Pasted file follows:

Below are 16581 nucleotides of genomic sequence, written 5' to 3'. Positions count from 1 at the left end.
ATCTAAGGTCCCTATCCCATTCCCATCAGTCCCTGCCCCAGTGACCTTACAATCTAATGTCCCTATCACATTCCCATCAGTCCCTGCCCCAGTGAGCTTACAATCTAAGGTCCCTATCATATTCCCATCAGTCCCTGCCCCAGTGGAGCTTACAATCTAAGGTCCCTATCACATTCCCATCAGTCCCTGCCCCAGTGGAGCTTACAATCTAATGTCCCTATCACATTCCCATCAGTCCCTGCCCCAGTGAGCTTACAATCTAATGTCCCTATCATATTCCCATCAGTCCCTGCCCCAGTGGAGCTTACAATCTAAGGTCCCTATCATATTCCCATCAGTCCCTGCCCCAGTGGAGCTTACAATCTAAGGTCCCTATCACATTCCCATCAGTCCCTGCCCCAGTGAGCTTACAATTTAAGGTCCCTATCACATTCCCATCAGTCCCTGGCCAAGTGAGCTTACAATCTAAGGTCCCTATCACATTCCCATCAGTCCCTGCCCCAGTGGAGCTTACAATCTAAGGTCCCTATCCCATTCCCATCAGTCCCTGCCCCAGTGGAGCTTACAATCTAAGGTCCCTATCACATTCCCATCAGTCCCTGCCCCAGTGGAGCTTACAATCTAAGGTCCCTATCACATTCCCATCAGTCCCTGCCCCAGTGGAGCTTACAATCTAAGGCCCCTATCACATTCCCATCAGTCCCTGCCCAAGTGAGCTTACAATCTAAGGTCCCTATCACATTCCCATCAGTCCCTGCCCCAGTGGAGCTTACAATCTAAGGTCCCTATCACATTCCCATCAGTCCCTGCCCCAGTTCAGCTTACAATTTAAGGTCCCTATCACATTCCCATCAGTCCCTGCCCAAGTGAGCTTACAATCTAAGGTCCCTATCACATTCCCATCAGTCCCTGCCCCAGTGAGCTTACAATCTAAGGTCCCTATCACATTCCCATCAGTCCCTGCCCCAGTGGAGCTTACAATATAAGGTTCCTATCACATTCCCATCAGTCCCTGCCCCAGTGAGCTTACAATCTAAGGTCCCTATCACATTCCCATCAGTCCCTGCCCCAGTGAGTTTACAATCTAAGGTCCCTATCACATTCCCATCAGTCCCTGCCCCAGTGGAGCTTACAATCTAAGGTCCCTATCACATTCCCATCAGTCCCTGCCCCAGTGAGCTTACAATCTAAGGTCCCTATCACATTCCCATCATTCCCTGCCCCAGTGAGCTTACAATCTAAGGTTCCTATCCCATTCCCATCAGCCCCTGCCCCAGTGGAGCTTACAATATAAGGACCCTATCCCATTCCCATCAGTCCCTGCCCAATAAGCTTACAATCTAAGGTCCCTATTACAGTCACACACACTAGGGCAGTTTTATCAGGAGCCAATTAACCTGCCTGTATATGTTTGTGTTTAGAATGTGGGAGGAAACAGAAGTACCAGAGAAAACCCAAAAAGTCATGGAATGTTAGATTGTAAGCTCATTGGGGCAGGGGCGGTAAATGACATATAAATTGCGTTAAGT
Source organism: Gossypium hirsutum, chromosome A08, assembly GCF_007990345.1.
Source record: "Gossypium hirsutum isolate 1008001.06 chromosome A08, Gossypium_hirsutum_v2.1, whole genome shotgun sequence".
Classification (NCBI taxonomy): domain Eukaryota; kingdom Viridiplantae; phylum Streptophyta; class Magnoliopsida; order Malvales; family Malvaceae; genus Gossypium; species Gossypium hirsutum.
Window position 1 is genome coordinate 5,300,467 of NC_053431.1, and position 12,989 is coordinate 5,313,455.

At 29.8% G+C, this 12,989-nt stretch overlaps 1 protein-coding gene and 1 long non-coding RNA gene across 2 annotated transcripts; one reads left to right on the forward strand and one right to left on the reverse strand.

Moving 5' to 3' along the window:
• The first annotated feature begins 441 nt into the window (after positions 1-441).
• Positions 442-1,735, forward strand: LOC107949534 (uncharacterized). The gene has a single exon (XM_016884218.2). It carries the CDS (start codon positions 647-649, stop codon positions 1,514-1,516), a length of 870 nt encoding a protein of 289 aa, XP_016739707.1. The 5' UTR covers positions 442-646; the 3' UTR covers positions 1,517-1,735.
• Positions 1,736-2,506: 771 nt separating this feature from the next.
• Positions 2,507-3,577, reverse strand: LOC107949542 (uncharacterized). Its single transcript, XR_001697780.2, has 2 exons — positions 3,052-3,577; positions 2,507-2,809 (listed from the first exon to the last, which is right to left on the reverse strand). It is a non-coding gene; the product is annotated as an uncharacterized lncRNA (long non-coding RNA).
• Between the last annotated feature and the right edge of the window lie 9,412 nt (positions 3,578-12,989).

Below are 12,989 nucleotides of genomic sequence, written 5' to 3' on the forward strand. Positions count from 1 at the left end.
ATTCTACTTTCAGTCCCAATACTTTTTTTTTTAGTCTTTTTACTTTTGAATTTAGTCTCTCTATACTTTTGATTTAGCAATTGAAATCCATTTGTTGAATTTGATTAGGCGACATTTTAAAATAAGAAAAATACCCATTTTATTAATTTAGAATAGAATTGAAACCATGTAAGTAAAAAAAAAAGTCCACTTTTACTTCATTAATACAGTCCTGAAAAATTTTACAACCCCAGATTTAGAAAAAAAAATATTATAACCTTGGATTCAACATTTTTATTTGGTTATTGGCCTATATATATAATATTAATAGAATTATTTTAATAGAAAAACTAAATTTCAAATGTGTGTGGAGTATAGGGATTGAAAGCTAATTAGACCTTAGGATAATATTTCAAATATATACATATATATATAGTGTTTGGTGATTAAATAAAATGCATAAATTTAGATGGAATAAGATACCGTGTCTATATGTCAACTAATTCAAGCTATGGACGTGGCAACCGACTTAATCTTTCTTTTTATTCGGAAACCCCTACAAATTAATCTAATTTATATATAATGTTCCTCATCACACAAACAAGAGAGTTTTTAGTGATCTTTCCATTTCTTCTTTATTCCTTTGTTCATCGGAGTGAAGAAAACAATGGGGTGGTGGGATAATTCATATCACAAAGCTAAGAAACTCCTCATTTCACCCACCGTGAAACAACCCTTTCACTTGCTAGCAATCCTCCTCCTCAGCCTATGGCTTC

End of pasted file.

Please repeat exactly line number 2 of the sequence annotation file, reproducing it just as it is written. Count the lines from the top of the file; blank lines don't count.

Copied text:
ATCTAAGGTCCCTATCCCATTCCCATCAGTCCCTGCCCCAGTGACCTTACAATCTAATGTCCCTATCACATTCCCATCAGTCCCTGCCCCAGTGAGCTTACAATCTAAGGTCCCTATCATATTCCCATCAGTCCCTGCCCCAGTGGAGCTTACAATCTAAGGTCCCTATCACATTCCCATCAGTCCCTGCCCCAGTGGAGCTTACAATCTAATGTCCCTATCACATTCCCATCAGTCCCTGCCCCAGTGAGCTTACAATCTAATGTCCCTATCATATTCCCATCAGTCCCTGCCCCAGTGGAGCTTACAATCTAAGGTCCCTATCATATTCCCATCAGTCCCTGCCCCAGTGGAGCTTACAATCTAAGGTCCCTATCACATTCCCATCAGTCCCTGCCCCAGTGAGCTTACAATTTAAGGTCCCTATCACATTCCCATCAGTCCCTGGCCAAGTGAGCTTACAATCTAAGGTCCCTATCACATTCCCATCAGTCCCTGCCCCAGTGGAGCTTACAATCTAAGGTCCCTATCCCATTCCCATCAGTCCCTGCCCCAGTGGAGCTTACAATCTAAGGTCCCTATCACATTCCCATCAGTCCCTGCCCCAGTGGAGCTTACAATCTAAGGTCCCTATCACATTCCCATCAGTCCCTGCCCCAGTGGAGCTTACAATCTAAGGCCCCTATCACATTCCCATCAGTCCCTGCCCAAGTGAGCTTACAATCTAAGGTCCCTATCACATTCCCATCAGTCCCTGCCCCAGTGGAGCTTACAATCTAAGGTCCCTATCACATTCCCATCAGTCCCTGCCCCAGTTCAGCTTACAATTTAAGGTCCCTATCACATTCCCATCAGTCCCTGCCCAAGTGAGCTTACAATCTAAGGTCCCTATCACATTCCCATCAGTCCCTGCCCCAGTGAGCTTACAATCTAAGGTCCCTATCACATTCCCATCAGTCCCTGCCCCAGTGGAGCTTACAATATAAGGTTCCTATCACATTCCCATCAGTCCCTGCCCCAGTGAGCTTACAATCTAAGGTCCCTATCACATTCCCATCAGTCCCTGCCCCAGTGAGTTTACAATCTAAGGTCCCTATCACATTCCCATCAGTCCCTGCCCCAGTGGAGCTTACAATCTAAGGTCCCTATCACATTCCCATCAGTCCCTGCCCCAGTGAGCTTACAATCTAAGGTCCCTATCACATTCCCATCATTCCCTGCCCCAGTGAGCTTACAATCTAAGGTTCCTATCCCATTCCCATCAGCCCCTGCCCCAGTGGAGCTTACAATATAAGGACCCTATCCCATTCCCATCAGTCCCTGCCCAATAAGCTTACAATCTAAGGTCCCTATTACAGTCACACACACTAGGGCAGTTTTATCAGGAGCCAATTAACCTGCCTGTATATGTTTGTGTTTAGAATGTGGGAGGAAACAGAAGTACCAGAGAAAACCCAAAAAGTCATGGAATGTTAGATTGTAAGCTCATTGGGGCAGGGGCGGTAAATGACATATAAATTGCGTTAAGT